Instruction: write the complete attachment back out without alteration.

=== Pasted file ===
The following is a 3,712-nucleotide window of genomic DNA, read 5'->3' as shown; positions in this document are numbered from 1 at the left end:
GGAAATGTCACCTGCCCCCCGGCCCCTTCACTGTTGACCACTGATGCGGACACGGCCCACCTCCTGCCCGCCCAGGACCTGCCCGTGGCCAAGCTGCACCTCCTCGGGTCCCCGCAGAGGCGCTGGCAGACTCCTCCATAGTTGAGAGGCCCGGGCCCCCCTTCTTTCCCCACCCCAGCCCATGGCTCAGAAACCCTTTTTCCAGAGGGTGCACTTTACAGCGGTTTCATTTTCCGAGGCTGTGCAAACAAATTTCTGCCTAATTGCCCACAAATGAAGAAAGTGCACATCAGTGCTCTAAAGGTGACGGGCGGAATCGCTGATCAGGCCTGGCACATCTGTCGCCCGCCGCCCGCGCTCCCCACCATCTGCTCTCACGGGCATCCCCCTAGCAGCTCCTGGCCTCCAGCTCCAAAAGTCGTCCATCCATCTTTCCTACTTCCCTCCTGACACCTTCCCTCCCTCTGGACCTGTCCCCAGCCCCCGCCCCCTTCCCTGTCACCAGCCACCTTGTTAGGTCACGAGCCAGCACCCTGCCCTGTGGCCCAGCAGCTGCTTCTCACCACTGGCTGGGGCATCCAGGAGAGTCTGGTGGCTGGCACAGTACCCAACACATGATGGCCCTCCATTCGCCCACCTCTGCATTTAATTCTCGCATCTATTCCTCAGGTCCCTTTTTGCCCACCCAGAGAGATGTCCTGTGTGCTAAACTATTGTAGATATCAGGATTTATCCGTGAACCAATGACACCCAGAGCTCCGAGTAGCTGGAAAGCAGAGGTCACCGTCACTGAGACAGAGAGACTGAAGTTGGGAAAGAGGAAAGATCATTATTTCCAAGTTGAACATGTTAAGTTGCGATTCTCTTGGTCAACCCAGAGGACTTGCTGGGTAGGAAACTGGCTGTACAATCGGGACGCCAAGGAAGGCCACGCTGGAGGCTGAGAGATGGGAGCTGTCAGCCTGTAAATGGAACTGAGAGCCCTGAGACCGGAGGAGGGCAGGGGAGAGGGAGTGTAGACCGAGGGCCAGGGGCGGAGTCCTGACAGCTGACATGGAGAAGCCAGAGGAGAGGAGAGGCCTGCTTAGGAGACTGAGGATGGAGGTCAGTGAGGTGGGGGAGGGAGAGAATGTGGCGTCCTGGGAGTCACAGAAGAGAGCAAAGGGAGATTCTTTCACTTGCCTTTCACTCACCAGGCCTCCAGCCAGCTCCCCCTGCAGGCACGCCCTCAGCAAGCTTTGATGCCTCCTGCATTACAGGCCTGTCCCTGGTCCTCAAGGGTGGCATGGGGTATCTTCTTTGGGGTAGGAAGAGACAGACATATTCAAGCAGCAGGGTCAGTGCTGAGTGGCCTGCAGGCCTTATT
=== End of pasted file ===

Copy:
The following is a 3,712-nucleotide window of genomic DNA, read 5'->3' as shown; positions in this document are numbered from 1 at the left end:
GGAAATGTCACCTGCCCCCCGGCCCCTTCACTGTTGACCACTGATGCGGACACGGCCCACCTCCTGCCCGCCCAGGACCTGCCCGTGGCCAAGCTGCACCTCCTCGGGTCCCCGCAGAGGCGCTGGCAGACTCCTCCATAGTTGAGAGGCCCGGGCCCCCCTTCTTTCCCCACCCCAGCCCATGGCTCAGAAACCCTTTTTCCAGAGGGTGCACTTTACAGCGGTTTCATTTTCCGAGGCTGTGCAAACAAATTTCTGCCTAATTGCCCACAAATGAAGAAAGTGCACATCAGTGCTCTAAAGGTGACGGGCGGAATCGCTGATCAGGCCTGGCACATCTGTCGCCCGCCGCCCGCGCTCCCCACCATCTGCTCTCACGGGCATCCCCCTAGCAGCTCCTGGCCTCCAGCTCCAAAAGTCGTCCATCCATCTTTCCTACTTCCCTCCTGACACCTTCCCTCCCTCTGGACCTGTCCCCAGCCCCCGCCCCCTTCCCTGTCACCAGCCACCTTGTTAGGTCACGAGCCAGCACCCTGCCCTGTGGCCCAGCAGCTGCTTCTCACCACTGGCTGGGGCATCCAGGAGAGTCTGGTGGCTGGCACAGTACCCAACACATGATGGCCCTCCATTCGCCCACCTCTGCATTTAATTCTCGCATCTATTCCTCAGGTCCCTTTTTGCCCACCCAGAGAGATGTCCTGTGTGCTAAACTATTGTAGATATCAGGATTTATCCGTGAACCAATGACACCCAGAGCTCCGAGTAGCTGGAAAGCAGAGGTCACCGTCACTGAGACAGAGAGACTGAAGTTGGGAAAGAGGAAAGATCATTATTTCCAAGTTGAACATGTTAAGTTGCGATTCTCTTGGTCAACCCAGAGGACTTGCTGGGTAGGAAACTGGCTGTACAATCGGGACGCCAAGGAAGGCCACGCTGGAGGCTGAGAGATGGGAGCTGTCAGCCTGTAAATGGAACTGAGAGCCCTGAGACCGGAGGAGGGCAGGGGAGAGGGAGTGTAGACCGAGGGCCAGGGGCGGAGTCCTGACAGCTGACATGGAGAAGCCAGAGGAGAGGAGAGGCCTGCTTAGGAGACTGAGGATGGAGGTCAGTGAGGTGGGGGAGGGAGAGAATGTGGCGTCCTGGGAGTCACAGAAGAGAGCAAAGGGAGATTCTTTCACTTGCCTTTCACTCACCAGGCCTCCAGCCAGCTCCCCCTGCAGGCACGCCCTCAGCAAGCTTTGATGCCTCCTGCATTACAGGCCTGTCCCTGGTCCTCAAGGGTGGCATGGGGTATCTTCTTTGGGGTAGGAAGAGACAGACATATTCAAGCAGCAGGGTCAGTGCTGAGTGGCCTGCAGGCCTTATT